Driving past the clear-cut area near the Mudhole Smith Airport a couple weeks ago, something lime green amidst all the fallen trees above the highway caught my eye. Slowing down, I realized it was one of the Cordova Volunteer Fire Department’s big trucks. Say what? No smoke or flames were in sight, nor personnel from our great crew of firefighters scurrying about.
I pulled over, and stepped out to the sound of a chain saw, plus intermittent mellow country music. This one-time fire truck was now a firewood truck.
I wandered over, and introduced myself to Todd Blaisdell, the proud owner of one of the most unique wood-packing vehicles in town. A lot of locals burn a lot of wood, so that is saying a lot.
Blaisdell brought the truck from Rosemary McGuire, who was the high bidder on the 1976 FWD that was recently auctioned off by the Cordova Volunteer Fire Department.
He was quite proud of the rig he obtained for the original bid of $1,000.
“It only has 6,788 miles on it, and I cut out the water tank and a few other things so it can haul at least a cord of wood per trip,” he said.
That’s good news, as the diesel powered truck averages 3 miles per gallon going to and from his place at Hippy Cove, roughly a 14-mile trip each way.
“It’s all wheel drive and gets around good”, added Blaisdell. “But I almost got stuck trying to get at some big trees on the other side of the clear cut near that old World War Two plane wreck.”
Every fire truck has tales to tell, and the lime green model that arrived in Cordova in the fall of 1976 had to have the battle scars to show it. So I decided to call retired Fire Chief Dewey Whetsell, who documented 34 years of fire-fighting adventures in his 2007 book, “Fire and Ice.” Dewey and his wife, Louise, now live in Eagle River, and coincidentally are soon heading to Hawaii to celebrate their 50th wedding anniversary.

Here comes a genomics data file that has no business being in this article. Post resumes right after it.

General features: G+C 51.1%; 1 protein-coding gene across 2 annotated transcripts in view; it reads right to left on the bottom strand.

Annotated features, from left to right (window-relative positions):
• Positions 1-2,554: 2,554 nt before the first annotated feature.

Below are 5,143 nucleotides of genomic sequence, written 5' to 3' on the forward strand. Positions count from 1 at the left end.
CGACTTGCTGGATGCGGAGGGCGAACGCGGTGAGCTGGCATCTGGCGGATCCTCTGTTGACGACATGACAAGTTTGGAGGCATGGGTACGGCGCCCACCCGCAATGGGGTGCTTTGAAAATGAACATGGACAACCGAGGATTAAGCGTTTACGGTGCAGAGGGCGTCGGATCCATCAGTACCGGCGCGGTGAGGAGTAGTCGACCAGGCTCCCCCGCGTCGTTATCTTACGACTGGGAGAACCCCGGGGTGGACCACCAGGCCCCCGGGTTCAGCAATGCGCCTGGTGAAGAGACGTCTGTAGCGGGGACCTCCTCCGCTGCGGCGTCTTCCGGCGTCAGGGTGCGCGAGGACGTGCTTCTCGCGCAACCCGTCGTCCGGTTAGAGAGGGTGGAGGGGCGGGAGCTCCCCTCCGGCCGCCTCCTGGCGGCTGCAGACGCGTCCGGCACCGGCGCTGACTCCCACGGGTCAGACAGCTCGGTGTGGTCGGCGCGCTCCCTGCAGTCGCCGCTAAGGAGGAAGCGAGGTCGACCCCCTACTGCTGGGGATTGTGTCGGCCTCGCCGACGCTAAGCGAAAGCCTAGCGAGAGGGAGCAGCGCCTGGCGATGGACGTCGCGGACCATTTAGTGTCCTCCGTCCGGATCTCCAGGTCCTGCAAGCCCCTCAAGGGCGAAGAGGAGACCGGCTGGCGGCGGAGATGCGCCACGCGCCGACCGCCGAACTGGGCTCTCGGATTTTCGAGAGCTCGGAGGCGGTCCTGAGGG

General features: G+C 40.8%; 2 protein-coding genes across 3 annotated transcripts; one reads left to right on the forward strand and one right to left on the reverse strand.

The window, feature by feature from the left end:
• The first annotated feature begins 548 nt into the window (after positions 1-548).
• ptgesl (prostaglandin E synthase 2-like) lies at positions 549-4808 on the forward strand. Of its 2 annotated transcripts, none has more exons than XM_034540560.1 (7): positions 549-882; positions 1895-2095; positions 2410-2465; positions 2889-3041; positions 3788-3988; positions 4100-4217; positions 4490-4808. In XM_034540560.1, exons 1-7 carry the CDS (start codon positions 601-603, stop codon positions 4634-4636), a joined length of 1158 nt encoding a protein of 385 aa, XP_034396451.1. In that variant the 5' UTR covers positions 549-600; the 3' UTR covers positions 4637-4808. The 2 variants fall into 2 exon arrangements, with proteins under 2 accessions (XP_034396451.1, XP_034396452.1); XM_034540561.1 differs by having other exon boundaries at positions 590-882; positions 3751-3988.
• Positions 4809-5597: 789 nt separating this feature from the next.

Dewey had several fascinating tidbits. Most of the fire trucks in the United States are manufactured in Oshkosh, Wisconsin. Getting them to Cordova is no simple task. This one was driven by Cordova fireman Dick Groff and longtime Fire Chief Jack Dinneen almost 2,000 miles from the factory to Tacoma, and then shipped north. Their trip was during the early fall, and Groff remembered running into snow and ice going through Donner Pass, of all places.
During the truck’s prime years as one of the department’s most important rigs, Whetsell felt it’s role in fighting the New England Cannery fire in it’s first year of service was probably the most memorable. That blaze took over 36 hours to contain.
As far as nicks and bruises, Whetsell said fire trucks are built to take them.
The one he remembered most for this particular rig involved a fire in a two-story residence that belonged to the Bill and Ruth Fairall, located directly behind the high school. It was so icy the truck slid against a nearby telephone pole, blocking access to much of the equipment on one side of the vehicle.
Whetsell also mentioned the reason for its lime green color, as opposed to the more traditional red. “Insurance companies gave a 5 percent discount because it was more visible. At that time the truck cost roughly $100,000, so that was a significant savings. Today it would cost around $300,000.”
Whetsell recalled Perry Lovett was city manager at that time, and the city paid for the truck. State and federal funding and grants helped cover the costs of future trucks and emergency equipment.
The siren no longer works, but gold lettering on the front side doors still says “Cordova Fire Dept.,” with a big gold “4” underneath. In its gradual evolution from Engine #1 to Engine #4 over a period of 40 years, this truck and it’s crew of volunteers have served Cordova well.
In tribute, Blaisdall still flies the American and Alaska State flags as it chugs down the road, hauling wood for a fire, instead of racing to put one out. And likely more than a few active and retired local firefighters remember at one time hanging on for dear life whenever they see it going by.